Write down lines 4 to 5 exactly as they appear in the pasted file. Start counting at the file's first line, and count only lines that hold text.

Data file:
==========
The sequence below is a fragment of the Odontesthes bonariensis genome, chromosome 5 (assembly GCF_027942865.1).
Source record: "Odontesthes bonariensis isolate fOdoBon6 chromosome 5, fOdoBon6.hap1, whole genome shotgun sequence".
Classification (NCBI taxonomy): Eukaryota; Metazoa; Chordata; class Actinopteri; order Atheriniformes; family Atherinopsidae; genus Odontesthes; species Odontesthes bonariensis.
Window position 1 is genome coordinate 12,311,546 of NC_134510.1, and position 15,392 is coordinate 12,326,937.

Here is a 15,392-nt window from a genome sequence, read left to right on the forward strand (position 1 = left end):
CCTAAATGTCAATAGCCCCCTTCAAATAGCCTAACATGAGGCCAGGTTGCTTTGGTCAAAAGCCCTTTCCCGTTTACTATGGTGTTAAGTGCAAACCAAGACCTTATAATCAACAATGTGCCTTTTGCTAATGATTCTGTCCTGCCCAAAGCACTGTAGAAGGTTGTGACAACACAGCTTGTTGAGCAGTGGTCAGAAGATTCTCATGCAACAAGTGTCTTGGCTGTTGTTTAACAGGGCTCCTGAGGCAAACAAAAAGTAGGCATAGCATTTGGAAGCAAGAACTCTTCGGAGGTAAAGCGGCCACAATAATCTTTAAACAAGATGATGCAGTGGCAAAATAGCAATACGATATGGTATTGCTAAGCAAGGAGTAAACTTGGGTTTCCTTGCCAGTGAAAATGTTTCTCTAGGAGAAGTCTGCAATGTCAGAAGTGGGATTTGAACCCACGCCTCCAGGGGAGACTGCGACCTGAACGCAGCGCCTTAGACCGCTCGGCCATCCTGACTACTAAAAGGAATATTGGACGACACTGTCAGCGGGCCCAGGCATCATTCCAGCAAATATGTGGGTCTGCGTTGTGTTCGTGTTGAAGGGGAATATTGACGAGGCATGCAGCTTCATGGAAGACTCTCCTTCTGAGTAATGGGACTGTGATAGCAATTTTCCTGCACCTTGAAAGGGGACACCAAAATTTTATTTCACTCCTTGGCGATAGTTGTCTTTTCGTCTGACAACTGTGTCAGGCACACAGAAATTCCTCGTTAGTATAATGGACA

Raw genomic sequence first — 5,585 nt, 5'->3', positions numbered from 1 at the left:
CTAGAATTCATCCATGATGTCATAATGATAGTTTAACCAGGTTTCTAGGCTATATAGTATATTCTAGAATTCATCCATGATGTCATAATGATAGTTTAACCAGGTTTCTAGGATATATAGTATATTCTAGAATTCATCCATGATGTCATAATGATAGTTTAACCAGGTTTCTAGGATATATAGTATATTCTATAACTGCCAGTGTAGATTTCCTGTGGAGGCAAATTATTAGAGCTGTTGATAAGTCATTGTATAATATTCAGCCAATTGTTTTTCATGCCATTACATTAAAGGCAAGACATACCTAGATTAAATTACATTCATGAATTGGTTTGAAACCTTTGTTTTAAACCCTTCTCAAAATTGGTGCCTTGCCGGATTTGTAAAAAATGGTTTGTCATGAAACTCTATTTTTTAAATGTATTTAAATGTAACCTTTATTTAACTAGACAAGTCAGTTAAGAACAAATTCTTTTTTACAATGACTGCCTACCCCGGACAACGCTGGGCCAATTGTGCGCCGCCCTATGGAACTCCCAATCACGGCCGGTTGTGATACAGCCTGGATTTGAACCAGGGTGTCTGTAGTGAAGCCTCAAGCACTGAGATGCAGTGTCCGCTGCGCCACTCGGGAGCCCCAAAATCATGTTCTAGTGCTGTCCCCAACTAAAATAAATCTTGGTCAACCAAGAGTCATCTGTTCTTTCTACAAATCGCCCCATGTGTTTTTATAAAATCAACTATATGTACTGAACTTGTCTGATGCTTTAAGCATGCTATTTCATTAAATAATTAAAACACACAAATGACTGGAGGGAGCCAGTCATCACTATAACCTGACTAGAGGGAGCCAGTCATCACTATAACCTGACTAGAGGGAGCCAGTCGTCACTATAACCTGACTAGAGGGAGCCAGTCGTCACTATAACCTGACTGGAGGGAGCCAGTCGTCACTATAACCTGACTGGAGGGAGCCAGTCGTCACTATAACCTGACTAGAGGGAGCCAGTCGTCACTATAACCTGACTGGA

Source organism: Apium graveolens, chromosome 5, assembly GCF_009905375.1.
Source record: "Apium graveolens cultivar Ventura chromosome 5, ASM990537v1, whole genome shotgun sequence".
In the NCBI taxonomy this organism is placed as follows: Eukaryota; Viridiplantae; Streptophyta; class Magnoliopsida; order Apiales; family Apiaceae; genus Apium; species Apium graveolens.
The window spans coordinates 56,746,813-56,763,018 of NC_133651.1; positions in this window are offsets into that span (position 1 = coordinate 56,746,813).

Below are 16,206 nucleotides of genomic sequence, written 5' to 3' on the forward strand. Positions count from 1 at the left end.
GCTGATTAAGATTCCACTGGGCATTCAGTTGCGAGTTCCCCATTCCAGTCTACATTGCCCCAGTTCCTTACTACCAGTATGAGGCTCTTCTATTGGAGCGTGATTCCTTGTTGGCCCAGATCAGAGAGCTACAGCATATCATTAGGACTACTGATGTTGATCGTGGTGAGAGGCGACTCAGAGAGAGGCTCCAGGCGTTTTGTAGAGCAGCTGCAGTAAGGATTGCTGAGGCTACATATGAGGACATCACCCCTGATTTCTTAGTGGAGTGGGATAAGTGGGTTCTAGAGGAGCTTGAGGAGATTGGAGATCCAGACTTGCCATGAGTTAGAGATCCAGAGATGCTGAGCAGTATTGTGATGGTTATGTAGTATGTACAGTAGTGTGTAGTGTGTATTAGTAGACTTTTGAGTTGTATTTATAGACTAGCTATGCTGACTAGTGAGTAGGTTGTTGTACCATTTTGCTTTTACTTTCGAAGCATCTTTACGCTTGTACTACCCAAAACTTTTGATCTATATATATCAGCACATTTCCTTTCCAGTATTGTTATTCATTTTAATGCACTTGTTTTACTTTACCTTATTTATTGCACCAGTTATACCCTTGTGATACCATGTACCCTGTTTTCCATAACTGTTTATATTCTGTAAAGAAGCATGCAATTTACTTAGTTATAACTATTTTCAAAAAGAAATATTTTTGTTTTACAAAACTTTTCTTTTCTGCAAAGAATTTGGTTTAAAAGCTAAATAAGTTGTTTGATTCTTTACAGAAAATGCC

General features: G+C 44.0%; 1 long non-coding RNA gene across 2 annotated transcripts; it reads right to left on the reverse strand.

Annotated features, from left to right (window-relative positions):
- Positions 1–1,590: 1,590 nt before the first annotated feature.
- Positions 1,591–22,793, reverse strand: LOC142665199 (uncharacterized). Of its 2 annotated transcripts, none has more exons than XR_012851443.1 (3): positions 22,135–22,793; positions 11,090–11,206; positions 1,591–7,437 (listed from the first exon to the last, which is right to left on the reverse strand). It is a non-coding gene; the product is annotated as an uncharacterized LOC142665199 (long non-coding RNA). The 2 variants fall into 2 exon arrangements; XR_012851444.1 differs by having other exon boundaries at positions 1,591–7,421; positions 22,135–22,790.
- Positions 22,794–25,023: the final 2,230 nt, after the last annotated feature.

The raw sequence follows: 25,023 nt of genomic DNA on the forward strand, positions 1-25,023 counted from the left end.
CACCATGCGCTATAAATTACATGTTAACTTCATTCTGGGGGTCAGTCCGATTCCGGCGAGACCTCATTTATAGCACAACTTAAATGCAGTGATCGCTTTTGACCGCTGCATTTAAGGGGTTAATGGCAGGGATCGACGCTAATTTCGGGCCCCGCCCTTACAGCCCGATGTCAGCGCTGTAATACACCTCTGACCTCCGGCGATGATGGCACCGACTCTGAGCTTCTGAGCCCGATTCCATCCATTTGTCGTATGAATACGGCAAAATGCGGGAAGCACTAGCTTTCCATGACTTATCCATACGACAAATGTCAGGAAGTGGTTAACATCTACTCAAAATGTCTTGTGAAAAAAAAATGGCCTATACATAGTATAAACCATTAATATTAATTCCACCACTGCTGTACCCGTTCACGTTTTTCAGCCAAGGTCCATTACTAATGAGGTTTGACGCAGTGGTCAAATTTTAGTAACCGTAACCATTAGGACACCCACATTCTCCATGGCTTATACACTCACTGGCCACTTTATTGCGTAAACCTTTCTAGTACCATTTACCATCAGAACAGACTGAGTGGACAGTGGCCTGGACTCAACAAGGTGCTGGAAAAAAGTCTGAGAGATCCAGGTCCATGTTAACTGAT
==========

Window position 1 is genome coordinate 12,311,546 of NC_134510.1, and position 15,392 is coordinate 12,326,937.

Here is a 15,392-nt window from a genome sequence, read left to right on the forward strand (position 1 = left end):